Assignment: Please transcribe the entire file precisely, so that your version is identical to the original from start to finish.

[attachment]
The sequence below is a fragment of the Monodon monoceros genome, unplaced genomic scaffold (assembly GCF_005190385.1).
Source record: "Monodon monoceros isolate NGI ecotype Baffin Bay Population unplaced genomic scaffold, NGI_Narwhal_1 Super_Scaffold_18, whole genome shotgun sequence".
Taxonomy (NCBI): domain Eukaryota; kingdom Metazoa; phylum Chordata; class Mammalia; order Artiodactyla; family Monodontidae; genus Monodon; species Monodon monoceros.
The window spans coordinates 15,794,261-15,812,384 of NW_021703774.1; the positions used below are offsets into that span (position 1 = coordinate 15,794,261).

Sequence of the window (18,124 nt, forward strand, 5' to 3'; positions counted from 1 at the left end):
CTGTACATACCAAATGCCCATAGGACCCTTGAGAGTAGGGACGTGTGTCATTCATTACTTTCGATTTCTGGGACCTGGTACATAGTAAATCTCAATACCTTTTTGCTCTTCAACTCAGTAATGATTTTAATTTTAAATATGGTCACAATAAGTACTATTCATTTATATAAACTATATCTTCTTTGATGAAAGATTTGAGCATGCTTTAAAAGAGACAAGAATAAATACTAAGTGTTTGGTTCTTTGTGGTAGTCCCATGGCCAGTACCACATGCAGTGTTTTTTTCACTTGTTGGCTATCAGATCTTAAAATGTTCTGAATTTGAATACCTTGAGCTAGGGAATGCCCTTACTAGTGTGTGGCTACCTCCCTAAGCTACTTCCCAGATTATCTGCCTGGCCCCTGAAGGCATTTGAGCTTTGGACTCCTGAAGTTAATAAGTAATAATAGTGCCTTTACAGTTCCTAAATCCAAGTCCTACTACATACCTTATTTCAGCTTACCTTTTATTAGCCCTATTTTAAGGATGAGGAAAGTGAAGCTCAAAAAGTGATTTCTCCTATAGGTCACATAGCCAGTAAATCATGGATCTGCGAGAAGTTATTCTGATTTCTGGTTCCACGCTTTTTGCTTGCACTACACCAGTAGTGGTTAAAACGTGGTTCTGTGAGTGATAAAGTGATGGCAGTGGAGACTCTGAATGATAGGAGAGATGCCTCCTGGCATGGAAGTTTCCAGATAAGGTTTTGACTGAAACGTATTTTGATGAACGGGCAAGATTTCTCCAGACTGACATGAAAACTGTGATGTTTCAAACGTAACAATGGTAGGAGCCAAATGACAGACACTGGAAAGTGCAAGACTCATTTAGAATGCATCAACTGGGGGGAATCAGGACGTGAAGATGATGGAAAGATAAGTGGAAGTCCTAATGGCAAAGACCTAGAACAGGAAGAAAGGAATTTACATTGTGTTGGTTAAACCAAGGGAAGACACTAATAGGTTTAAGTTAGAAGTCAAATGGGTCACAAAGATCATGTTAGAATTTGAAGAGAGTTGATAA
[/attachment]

The sequence below is a fragment of the Monodon monoceros genome, unplaced genomic scaffold (assembly GCF_005190385.1).
Source record: "Monodon monoceros isolate NGI ecotype Baffin Bay Population unplaced genomic scaffold, NGI_Narwhal_1 Super_Scaffold_18, whole genome shotgun sequence".
Taxonomy (NCBI): domain Eukaryota; kingdom Metazoa; phylum Chordata; class Mammalia; order Artiodactyla; family Monodontidae; genus Monodon; species Monodon monoceros.
The window spans coordinates 15,794,261-15,812,384 of NW_021703774.1; the positions used below are offsets into that span (position 1 = coordinate 15,794,261).

Sequence of the window (18,124 nt, forward strand, 5' to 3'; positions counted from 1 at the left end):
CTGTACATACCAAATGCCCATAGGACCCTTGAGAGTAGGGACGTGTGTCATTCATTACTTTCGATTTCTGGGACCTGGTACATAGTAAATCTCAATACCTTTTTGCTCTTCAACTCAGTAATGATTTTAATTTTAAATATGGTCACAATAAGTACTATTCATTTATATAAACTATATCTTCTTTGATGAAAGATTTGAGCATGCTTTAAAAGAGACAAGAATAAATACTAAGTGTTTGGTTCTTTGTGGTAGTCCCATGGCCAGTACCACATGCAGTGTTTTTTTCACTTGTTGGCTATCAGATCTTAAAATGTTCTGAATTTGAATACCTTGAGCTAGGGAATGCCCTTACTAGTGTGTGGCTACCTCCCTAAGCTACTTCCCAGATTATCTGCCTGGCCCCTGAAGGCATTTGAGCTTTGGACTCCTGAAGTTAATAAGTAATAATAGTGCCTTTACAGTTCCTAAATCCAAGTCCTACTACATACCTTATTTCAGCTTACCTTTTATTAGCCCTATTTTAAGGATGAGGAAAGTGAAGCTCAAAAAGTGATTTCTCCTATAGGTCACATAGCCAGTAAATCATGGATCTGCGAGAAGTTATTCTGATTTCTGGTTCCACGCTTTTTGCTTGCACTACACCAGTAGTGGTTAAAACGTGGTTCTGTGAGTGATAAAGTGATGGCAGTGGAGACTCTGAATGATAGGAGAGATGCCTCCTGGCATGGAAGTTTCCAGATAAGGTTTTGACTGAAACGTATTTTGATGAACGGGCAAGATTTCTCCAGACTGACATGAAAACTGTGATGTTTCAAACGTAACAATGGTAGGAGCCAAATGACAGACACTGGAAAGTGCAAGACTCATTTAGAATGCATCAACTGGGGGGAATCAGGACGTGAAGATGATGGAAAGATAAGTGGAAGTCCTAATGGCAAAGACCTAGAACAGGAAGAAAGGAATTTACATTGTGTTGGTTAAACCAAGGGAAGACACTAATAGGTTTAAGTTAGAAGTCAAATGGGTCACAAAGATCATGTTAGAATTTGAAGAGAGTTGATAA